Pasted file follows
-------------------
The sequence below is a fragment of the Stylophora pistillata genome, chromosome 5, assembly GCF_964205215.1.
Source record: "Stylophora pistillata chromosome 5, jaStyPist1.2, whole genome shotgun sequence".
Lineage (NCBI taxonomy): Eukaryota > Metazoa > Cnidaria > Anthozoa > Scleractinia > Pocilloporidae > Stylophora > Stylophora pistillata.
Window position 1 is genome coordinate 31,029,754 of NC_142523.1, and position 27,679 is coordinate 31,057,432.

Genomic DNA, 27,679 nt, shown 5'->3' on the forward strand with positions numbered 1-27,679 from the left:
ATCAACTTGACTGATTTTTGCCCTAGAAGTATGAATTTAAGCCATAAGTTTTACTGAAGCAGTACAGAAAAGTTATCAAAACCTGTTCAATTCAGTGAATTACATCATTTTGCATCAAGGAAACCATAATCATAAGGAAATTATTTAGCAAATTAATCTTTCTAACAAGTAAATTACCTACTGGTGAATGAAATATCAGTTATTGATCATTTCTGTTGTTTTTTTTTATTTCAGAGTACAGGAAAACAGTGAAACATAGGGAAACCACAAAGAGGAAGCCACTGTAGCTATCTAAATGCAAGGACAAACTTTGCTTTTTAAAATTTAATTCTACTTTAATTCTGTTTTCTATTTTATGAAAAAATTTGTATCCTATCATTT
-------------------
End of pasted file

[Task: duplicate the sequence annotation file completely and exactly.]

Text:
The sequence below is a fragment of the Stylophora pistillata genome, chromosome 5, assembly GCF_964205215.1.
Source record: "Stylophora pistillata chromosome 5, jaStyPist1.2, whole genome shotgun sequence".
Lineage (NCBI taxonomy): Eukaryota > Metazoa > Cnidaria > Anthozoa > Scleractinia > Pocilloporidae > Stylophora > Stylophora pistillata.
Window position 1 is genome coordinate 31,029,754 of NC_142523.1, and position 27,679 is coordinate 31,057,432.

Genomic DNA, 27,679 nt, shown 5'->3' on the forward strand with positions numbered 1-27,679 from the left:
ATCAACTTGACTGATTTTTGCCCTAGAAGTATGAATTTAAGCCATAAGTTTTACTGAAGCAGTACAGAAAAGTTATCAAAACCTGTTCAATTCAGTGAATTACATCATTTTGCATCAAGGAAACCATAATCATAAGGAAATTATTTAGCAAATTAATCTTTCTAACAAGTAAATTACCTACTGGTGAATGAAATATCAGTTATTGATCATTTCTGTTGTTTTTTTTTATTTCAGAGTACAGGAAAACAGTGAAACATAGGGAAACCACAAAGAGGAAGCCACTGTAGCTATCTAAATGCAAGGACAAACTTTGCTTTTTAAAATTTAATTCTACTTTAATTCTGTTTTCTATTTTATGAAAAAATTTGTATCCTATCATTT